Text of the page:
Viewing 15 posts - 16 through 30 (of 54 total)
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    That was a great article by the way..

    Andrew Spiering

    Great article. The facts you presented were impressive – really only 200,000 registered Landscape Architects world-wide? However, I have to disagree (and please correct me if I am wrong) that the profession has only been around for a short while. Were not the hanging gardens of Babylon the first example of our profession? Or was it the garden of Eden? Maybe it was architects that were doing our job at first and WE branched out later on…? I agree that, “Landscape architects are uniquely suited to view a project from a variety of angles and should ideally function in a leadership role as a member of a multi-disciplinary team.” But architects and other disciplines hold onto this historic notion that they are just as capable at doing our job. It is great to submit drawings to a consultant only to have them send you a Cad file back with their revisions! Or instructions to throw some “bushes” in there “to green things up a bit.” It is disrespectful to say the least and gives us insight into some educational opportunities. I do think we are capable leaders. And it sounds like we all agree that there is a need to assume that role. Today.

    Jay Everett said:

    I agree that the title is confusing and that it is a problem that has been with us from the start.
    Olmstead struggled with the awkwardness of the title, at one point refering to the practice as “sylvan art.” Biographer Witold Rybczynski writes of Olmsted’s response to Vaux’s attempt to get him to move back to New York and partner with him in 1865:

    “The art is not gardening nor is it architecture,” he wrote. It was certainly not “landscape architecture.” “If you are bound to establish this new art,” he wrote Vaux, “you don’t want an old name for it.”*

    the author adds: *twenty-five years earlier, John Claudius Loudon had published a book titled “The landscape gardening and landscape architecture of the late Humphry Repton. According to landscape historian John Dixon Hunt, this is the first documented use of the term landscape architecture.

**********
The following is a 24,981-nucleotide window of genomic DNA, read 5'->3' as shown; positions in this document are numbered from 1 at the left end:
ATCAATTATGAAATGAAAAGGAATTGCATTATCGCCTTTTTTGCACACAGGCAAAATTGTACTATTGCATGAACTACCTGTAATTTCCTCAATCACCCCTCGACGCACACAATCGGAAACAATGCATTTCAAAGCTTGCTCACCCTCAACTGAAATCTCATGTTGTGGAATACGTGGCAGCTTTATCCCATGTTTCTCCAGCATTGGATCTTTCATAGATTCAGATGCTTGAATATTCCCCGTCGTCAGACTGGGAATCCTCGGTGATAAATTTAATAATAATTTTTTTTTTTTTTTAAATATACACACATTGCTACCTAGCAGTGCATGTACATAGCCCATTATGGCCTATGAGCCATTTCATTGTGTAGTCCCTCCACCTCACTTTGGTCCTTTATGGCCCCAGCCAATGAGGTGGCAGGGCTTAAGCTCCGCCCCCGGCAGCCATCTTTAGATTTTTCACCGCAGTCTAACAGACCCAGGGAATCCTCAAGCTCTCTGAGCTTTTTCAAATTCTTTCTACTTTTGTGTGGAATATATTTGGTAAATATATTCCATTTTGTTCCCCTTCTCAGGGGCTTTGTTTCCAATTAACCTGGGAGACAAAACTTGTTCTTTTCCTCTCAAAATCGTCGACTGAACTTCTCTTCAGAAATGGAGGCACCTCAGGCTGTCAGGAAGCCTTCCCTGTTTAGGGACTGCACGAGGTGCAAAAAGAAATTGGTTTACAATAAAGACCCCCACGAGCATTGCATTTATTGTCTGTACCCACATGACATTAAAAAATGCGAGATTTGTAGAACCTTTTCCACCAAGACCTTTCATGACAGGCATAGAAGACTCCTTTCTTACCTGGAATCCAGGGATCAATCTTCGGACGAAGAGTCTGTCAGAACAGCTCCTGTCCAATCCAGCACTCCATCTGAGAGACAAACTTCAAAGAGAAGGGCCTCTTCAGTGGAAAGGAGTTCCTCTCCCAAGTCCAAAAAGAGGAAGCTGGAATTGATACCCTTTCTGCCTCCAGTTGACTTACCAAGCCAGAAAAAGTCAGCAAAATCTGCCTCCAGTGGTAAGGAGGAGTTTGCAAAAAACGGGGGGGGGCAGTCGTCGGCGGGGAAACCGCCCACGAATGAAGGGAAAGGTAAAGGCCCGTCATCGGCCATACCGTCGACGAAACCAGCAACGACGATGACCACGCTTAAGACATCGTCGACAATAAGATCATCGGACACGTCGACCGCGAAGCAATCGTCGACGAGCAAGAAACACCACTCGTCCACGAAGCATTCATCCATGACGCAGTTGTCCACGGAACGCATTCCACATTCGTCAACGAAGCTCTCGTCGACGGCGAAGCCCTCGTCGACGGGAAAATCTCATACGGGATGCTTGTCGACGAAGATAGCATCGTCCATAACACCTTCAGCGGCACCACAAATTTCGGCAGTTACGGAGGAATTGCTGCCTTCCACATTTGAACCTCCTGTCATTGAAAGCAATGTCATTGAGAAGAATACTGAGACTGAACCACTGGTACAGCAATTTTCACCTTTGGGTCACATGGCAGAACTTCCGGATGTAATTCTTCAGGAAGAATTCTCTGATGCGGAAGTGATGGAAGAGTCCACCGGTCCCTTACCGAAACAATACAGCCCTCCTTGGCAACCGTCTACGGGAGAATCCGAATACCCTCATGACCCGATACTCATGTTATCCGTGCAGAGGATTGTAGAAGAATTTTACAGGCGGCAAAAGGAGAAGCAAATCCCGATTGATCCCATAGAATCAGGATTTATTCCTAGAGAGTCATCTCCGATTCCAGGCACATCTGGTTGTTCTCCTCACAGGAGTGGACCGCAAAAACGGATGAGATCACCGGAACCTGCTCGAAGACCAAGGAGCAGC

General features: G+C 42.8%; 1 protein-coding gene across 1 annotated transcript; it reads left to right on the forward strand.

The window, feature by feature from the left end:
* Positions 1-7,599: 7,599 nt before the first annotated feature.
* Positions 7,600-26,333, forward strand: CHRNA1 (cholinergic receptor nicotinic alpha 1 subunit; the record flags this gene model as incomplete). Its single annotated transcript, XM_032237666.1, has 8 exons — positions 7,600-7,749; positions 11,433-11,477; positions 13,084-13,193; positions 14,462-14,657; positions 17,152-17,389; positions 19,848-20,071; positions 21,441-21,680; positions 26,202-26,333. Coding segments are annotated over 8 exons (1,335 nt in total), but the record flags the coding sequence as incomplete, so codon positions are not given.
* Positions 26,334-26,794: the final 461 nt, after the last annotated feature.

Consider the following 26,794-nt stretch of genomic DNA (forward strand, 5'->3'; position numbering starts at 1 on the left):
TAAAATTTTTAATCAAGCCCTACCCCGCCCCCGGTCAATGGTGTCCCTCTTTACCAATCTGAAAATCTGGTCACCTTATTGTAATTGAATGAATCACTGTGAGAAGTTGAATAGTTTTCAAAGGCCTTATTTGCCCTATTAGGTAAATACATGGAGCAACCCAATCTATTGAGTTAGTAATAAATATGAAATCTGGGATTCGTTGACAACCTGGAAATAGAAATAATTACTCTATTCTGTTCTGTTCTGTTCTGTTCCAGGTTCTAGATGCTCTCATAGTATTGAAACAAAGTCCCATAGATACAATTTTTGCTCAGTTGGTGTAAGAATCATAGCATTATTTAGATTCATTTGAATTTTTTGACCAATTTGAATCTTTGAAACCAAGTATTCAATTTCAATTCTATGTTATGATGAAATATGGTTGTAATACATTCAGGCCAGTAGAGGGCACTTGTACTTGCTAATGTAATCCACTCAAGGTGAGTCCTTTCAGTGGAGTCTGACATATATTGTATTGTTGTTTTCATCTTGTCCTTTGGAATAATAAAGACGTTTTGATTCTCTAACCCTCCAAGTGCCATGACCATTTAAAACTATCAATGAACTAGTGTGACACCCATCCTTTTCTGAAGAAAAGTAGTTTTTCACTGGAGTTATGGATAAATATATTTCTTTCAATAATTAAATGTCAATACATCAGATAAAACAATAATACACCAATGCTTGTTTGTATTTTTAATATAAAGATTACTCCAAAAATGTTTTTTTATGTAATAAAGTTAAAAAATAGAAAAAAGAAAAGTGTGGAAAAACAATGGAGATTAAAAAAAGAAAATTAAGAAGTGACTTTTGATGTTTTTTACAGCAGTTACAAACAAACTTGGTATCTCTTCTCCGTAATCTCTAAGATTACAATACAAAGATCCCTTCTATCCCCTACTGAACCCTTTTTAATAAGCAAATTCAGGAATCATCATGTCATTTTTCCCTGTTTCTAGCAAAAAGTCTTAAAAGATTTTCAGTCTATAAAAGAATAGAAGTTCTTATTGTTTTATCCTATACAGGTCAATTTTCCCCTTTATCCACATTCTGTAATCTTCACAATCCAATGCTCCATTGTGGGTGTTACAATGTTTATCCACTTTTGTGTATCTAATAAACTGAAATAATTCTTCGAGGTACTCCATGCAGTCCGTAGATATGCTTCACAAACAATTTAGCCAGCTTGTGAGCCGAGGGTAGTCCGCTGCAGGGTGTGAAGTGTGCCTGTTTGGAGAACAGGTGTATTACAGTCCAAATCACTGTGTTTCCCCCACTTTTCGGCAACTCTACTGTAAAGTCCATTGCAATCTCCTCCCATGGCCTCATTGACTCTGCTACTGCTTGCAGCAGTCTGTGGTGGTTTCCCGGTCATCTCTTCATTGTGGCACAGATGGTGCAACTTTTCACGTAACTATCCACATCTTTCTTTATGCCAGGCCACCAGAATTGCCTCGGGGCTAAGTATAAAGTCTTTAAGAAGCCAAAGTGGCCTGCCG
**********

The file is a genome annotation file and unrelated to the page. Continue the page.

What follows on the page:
I also agree that we have been using the title for too long to change it now (way too much trouble). I think the real underlying issue is the relatively low profile of the profession as a separate and distinct vocation. I have written about this before.


    My opinion is that the profession is simply too small in size relative to engineering or architecture and I think the only way to solve our frustration is to grow in numbers and work to elevate the profile of the profession.

    If our generation of would focus on recruitment and public awareness then maybe the next generation of landscape architects would have the resources to invest more time and money into scientific research and methods of practice. Unless we can quantify our contribution and definitively document what we “feel” we contribute to society, we will continue to be a service industry on the margins.

    The question should not be “who are we?” the question should be “how do we shed our reputation as a luxury item?”

    Andrew Spiering

    Oh, and good topic Brandon!

    Jay Everett

    Excellent wisdom from a veteran. Thanks Michael. I think that is good advice regarding personal philosophy, motivation, and identity. I think our concerns that we are speaking about are more external, which from your point of view may be somewhat foolish to ponder, so please forgive my persistence.

    Andrew, good points. I acknowledge that man has been manipulating space and interacting with nature to create designed environments for thousands of years, but the point I was attempting to make is that people have only recently (since somewhere around the early to mid-1800s) began calling themselves “Landscape Architects.”

    Two things:
    1) No other design profession works at the variety of scales that we do. However, there are other professions: Planners, Engineers, Architects, etc. that can perform the same tasks, (although we would argue that we do them better in many instances) so as a result of having an unequaled breadth and depth as a profession we consequently have quite a bit of contested ground because of overlap with other disciplines.

    2) We are the smallest design profession (in number of practitioners). I was unable to locate my source for the global numbers, but in the mean time here are the 2006 numbers from the U.S. Department of Labor: